Origin of Ancient Indian Culture
The cultural evolution of ancient India begins with the culture of Harappa and Mohenjo-Daro. This civilization dates from 3250 to 2750 B.C. As for the Vedic culture, the period of the Vedas, roughly dates from 2500 B.C. to 1500 B.C. The Vedic period witnessed the rise of tribal chieftainship and democratic assemblies. It is only during the age of the Upanishads that there was the birth of territorial sovereignty and the conception of Bharata Varsha came into being. During the epic period India was divided into a number of kingdoms. Territorial sovereignty had come into existence and there were attempts to weld the whole country into one unit under one sovereign. Such attempts were made by Bharat, Shri Ramachandra and Yudhisthir. Roughly the age of Bharat was somewhere about 2250 B.C., of Ramachandra 1900 B.C., and of Mahabharata 1500 B.C. and so also of the Bhagavad Gita.
Culture in Vedic Age
Drama belonged to 4000 BC in the tribal society of Vedic Aryans was a general assumption as no written documents were found. It was again Natyashastra, which took the pioneering task of documentation about the origin and development of drama. It was stated in a striking mode that it was Lord Brahma who also created the drama. In fact, Sage Narad had thrown light on different aspects of drama in an elaborate fashion in his masterpiece. The Ramayana and the Mahabharata can be considered the first recognized plays that originated in India. These epics also provided the inspiration to the ancient Indian dramatists. The legend of ancient Indian literature, Kalidasa, the court poet of Gupta period, is highly acclaimed everywhere for his dramatic exponents like Abhijnanasakuntalam and Meghaduta.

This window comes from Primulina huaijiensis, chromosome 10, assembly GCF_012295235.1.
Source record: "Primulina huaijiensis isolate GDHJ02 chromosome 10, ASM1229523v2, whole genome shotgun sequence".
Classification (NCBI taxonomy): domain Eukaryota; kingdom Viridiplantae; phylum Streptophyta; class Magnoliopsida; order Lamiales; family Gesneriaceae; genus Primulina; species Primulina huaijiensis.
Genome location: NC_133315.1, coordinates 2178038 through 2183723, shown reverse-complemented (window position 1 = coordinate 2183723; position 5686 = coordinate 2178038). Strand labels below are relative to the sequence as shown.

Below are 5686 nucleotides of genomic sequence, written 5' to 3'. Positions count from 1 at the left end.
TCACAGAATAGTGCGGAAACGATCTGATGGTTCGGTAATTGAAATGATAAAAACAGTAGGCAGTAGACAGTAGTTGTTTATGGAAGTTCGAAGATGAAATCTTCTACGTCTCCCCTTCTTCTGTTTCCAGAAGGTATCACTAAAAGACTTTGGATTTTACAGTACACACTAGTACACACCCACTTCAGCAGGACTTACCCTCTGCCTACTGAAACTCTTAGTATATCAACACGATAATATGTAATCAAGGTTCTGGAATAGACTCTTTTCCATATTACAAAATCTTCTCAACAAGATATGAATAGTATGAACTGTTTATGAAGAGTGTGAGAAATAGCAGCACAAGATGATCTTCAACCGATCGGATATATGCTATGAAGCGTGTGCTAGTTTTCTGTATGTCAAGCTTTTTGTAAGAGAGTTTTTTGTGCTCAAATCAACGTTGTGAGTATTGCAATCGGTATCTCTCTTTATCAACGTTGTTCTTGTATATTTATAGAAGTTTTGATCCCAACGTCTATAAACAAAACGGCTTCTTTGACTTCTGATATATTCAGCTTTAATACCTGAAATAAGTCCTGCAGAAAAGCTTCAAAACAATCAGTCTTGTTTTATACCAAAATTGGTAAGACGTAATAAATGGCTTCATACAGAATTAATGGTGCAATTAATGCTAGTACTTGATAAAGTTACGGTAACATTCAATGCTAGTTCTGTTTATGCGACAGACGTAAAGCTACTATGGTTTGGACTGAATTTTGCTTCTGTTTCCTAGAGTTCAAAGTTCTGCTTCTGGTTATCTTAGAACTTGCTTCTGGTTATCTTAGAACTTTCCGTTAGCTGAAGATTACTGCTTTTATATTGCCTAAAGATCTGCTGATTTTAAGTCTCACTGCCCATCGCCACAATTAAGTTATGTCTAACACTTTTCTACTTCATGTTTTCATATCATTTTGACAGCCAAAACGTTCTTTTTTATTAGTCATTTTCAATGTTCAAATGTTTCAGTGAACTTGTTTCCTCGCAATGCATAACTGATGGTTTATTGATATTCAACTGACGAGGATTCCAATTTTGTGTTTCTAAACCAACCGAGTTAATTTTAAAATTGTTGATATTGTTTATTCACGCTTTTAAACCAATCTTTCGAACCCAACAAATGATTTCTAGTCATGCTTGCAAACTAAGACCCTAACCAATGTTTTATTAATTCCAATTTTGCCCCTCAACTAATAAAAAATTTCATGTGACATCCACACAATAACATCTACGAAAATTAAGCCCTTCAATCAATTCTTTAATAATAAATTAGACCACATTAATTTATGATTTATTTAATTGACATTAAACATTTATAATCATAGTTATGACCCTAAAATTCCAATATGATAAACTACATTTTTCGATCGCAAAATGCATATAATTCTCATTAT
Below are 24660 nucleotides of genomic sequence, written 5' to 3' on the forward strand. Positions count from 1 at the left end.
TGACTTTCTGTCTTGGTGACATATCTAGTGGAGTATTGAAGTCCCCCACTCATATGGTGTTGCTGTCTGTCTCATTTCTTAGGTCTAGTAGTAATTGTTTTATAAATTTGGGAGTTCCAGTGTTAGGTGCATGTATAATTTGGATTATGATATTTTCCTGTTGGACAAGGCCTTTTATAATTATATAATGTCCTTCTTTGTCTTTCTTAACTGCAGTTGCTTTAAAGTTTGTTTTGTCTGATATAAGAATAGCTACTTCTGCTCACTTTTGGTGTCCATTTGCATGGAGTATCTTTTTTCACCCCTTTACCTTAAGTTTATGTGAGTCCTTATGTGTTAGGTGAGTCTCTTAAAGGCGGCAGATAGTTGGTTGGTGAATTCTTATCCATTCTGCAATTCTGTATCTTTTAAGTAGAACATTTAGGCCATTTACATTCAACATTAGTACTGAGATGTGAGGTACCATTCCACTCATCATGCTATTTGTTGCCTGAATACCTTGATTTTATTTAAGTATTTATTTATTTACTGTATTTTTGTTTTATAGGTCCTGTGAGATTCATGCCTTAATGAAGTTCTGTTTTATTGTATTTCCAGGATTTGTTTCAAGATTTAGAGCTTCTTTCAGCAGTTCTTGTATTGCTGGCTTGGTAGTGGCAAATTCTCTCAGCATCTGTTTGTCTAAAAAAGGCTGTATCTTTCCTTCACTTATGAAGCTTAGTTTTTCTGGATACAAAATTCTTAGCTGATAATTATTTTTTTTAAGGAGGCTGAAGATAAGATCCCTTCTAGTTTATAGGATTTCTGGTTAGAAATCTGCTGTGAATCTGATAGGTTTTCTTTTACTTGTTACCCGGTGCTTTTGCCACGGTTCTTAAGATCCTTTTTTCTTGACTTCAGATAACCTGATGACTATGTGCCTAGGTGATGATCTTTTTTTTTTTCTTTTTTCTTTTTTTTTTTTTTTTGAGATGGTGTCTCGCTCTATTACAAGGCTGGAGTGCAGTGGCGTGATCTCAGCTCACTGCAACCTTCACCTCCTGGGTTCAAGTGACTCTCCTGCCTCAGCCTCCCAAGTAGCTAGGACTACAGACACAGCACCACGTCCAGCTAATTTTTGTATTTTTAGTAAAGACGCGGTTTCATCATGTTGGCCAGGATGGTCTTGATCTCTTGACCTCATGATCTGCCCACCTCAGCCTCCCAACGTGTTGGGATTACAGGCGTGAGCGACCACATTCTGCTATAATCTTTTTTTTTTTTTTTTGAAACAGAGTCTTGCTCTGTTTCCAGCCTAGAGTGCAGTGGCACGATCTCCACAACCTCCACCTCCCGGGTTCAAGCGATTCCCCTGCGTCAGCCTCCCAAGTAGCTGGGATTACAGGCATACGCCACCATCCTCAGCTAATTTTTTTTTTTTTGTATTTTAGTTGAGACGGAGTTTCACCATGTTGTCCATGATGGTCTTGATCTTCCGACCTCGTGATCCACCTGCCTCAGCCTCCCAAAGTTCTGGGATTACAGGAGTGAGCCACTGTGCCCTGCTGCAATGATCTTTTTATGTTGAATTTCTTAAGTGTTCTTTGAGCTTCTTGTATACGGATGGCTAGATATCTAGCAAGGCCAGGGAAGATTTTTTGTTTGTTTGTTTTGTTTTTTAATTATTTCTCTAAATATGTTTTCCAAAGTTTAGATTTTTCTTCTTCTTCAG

Culture in Classical Age
During the Classical Age India had witnessed political and cultural upsurge. Politically Magadha continues to be the centre of attraction and first the Nanda dynasty and then the Maurya dynasty ruled it. Alexander attacked during the rule of the Nandas in the year 320 B.C. The Maurya dynasty's rule began under Chandragupta in the year 322 B.C. and ended in 185 B.C. Chandragupta Maurya and Ashoka were the prominent kings of this dynasty. The political unity of India is restored under the rule of this dynasty. As a result political and cultural consciousness of the people was very high. In the sphere of administration and culture, great experiments and innovations were witnessed.
Culture in Post-Maurya Era
After the decline of the Mauryan Empire, India was divided into a number of independent kingdoms. In Magadha there was the Sunya and the Kanva dynasties from 185 B.C. to 225 A.D. Simultaneously there was an incursion of foreign races like those of the Shakas, Greeks and the Kushans, a branch of the Yueh-Chis into India in south and central India Among the kings of foreign extraction the most famous was Kanishka. A large part of Northern India was united and the country witnessed a great cultural upsurge. Thereafter the country witnessed dynastic struggles between the Shakas and the Satvahans.
Culture Under Gupta Empire
Some time later the rise of a fresh empire under the Guptas from 319 or 320 A.D. was witnessed. Pataliputra was the capital. The Gupta period was the golden age of Indian culture in the Classical period. Samudragupta and Chandragupta were the most famous kings of this dynasty. They restored political unity and Indian culture was raised to its greatest heights under their patronage.
Ancient Indian culture is a treasure house of classical forms of dance. Traditionally the temples patronized these dances to appease the gods and goddesses, mingling both dance form and worship. Sage Narada's Natyashastra is the primitive manuscript dealing with aesthetics of different art forms had references of famous dance styles like Bharatnatyam, Odissi and Kathakali. In various Hindu temples like Konark Temple, Rameshwaram, Nataraja, dance form of Lord Shiva, is revealed to be dancing in a figure called the Tandava.
The rich tradition of the ancient Indian culture dates back to the ancient societies, such as, the epic societies and Vedic age. The practices, customs and beliefs that are followed in today's age are an outcome of the ancient Indian cultures. The foundation base of the Indian ethos, despite of existence of several beliefs, remained unaffected.